Sometimes the power of language is in how easily it can mislead us.
You’ve got to love the English language. Garble used to mean clarify. Now it means to render something incomprehensible. Everyone is supposed to seek opportunity, but no one wants to be seen as an opportunist. Oversight means to overlook something, as in missing it, but it also means to carefully keep an eye on something. Security professionals have oversight responsibilities, and they live in fear that there will be an oversight in one area or another that will bring opprobrium on the department.
We like to get something done in one fell swoop, even though we haven’t a clue what that means, and we get worried when things are out of whack, though heaven knows what exactly a whack is. As to the latter, I was wondering about that recently, as I pondered the economic situation and the fact that those of us on the eastern seaboard of the United States recently felt the world shake beneath our feet in a historic 5.8 magnitude earthquake. Things indeed seem out of whack. But why do we say that, and has anyone ever considered them in whack?
Turns out, at least according to Michael Quinion’s World Wide Words Web site, that, indeed, in Lincoln’s day, one could be “in fine whack,” as Lincoln’s amanuensis reportedly said of him in a letter. And the word apparently has a nexus to security, the origins of “out of whack” being at least partly connected to the concept of a thief purloining a share of “booty” via fraud, according to Francis Grose, in his Dictionary of the Vulgar Tongue of 1785, writes Quinion.
Mark Pagel, an evolutionary theorist, calls language “the most powerful, dangerous, and subversive trait that natural selection has ever devised.” He describes it as “a piece of neural audio technology” with which you can “alter the settings in someone else’s brain.”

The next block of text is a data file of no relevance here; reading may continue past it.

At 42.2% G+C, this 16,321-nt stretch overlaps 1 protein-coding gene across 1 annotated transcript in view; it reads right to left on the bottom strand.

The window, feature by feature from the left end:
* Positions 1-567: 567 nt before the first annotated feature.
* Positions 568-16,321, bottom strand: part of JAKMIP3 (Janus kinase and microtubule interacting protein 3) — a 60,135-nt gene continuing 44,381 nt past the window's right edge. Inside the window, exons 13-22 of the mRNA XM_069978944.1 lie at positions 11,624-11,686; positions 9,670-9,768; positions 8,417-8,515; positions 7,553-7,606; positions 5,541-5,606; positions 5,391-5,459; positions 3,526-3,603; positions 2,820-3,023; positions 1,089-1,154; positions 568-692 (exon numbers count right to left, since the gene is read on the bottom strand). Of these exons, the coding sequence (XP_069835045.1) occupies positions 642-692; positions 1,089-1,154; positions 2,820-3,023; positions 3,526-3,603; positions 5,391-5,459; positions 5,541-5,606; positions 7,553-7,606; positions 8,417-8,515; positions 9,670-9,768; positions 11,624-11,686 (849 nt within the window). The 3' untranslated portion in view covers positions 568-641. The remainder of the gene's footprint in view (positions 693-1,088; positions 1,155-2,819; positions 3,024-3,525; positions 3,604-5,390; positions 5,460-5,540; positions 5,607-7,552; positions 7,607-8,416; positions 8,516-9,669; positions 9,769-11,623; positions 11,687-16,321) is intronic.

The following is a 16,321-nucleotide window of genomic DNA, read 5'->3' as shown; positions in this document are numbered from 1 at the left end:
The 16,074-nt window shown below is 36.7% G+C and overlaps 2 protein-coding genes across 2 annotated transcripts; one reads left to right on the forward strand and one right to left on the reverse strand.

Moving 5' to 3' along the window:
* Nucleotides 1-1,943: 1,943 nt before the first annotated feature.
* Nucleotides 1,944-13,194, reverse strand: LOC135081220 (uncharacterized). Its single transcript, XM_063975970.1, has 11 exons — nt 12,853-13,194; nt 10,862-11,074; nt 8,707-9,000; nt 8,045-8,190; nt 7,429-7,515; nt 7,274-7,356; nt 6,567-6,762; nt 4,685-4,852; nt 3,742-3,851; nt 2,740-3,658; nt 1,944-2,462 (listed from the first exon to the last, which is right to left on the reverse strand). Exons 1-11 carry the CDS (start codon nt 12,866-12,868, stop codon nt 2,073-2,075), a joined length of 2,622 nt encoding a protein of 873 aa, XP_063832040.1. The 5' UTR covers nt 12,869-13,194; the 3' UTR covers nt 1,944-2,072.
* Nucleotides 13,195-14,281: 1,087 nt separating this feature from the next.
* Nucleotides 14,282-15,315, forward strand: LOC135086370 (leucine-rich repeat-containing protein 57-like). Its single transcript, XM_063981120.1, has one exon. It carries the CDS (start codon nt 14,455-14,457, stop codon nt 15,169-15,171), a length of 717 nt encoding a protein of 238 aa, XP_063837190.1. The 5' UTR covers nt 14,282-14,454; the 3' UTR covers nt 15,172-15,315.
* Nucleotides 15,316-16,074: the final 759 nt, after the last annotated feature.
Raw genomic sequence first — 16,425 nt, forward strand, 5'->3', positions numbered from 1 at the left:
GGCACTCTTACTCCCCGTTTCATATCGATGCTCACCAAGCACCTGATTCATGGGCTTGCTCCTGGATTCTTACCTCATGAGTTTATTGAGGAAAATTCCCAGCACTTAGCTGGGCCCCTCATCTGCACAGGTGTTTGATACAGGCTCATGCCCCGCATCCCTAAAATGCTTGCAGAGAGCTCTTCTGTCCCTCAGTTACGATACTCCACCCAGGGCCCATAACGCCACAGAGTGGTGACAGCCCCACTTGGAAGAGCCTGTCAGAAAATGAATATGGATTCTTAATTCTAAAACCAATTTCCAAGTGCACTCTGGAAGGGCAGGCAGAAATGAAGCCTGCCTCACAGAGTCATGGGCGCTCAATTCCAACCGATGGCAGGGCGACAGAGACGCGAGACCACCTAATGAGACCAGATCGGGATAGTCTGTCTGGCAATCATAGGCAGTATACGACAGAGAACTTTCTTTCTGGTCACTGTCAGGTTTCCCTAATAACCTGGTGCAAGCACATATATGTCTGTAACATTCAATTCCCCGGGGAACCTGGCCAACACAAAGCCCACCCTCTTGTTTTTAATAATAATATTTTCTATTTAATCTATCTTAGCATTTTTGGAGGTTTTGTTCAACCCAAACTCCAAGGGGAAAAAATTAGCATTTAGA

Sometimes the power of language is in how easily it can mislead us. Consider the brain teaser “If at any moment the flying arrow is still, when does it move?” To avoid being fooled, the listener must question the premise that at any moment the arrow is still.
Author James Geary talks about the power of words and phrases when used not literally but as metaphor. The right metaphor, he notes, can sway people’s perceptions and change their views about policies. Once someone compares a security regime to 1984 or Big Brother, the PR battle is lost. When introducing security programs, be mindful of the language you use if you want users to view them positively, or at least benignly.
Geary says the phrase “cogito ergo sum,” commonly translated as “I think, therefore, I am,” is more accurately interpreted from the Latin root words as meaning “I shake things up, therefore, I am.” Metaphors, he says, are effective because they shake up our normal perspective with different imagery. Remember that next time you’ve got to argue security’s case to senior management.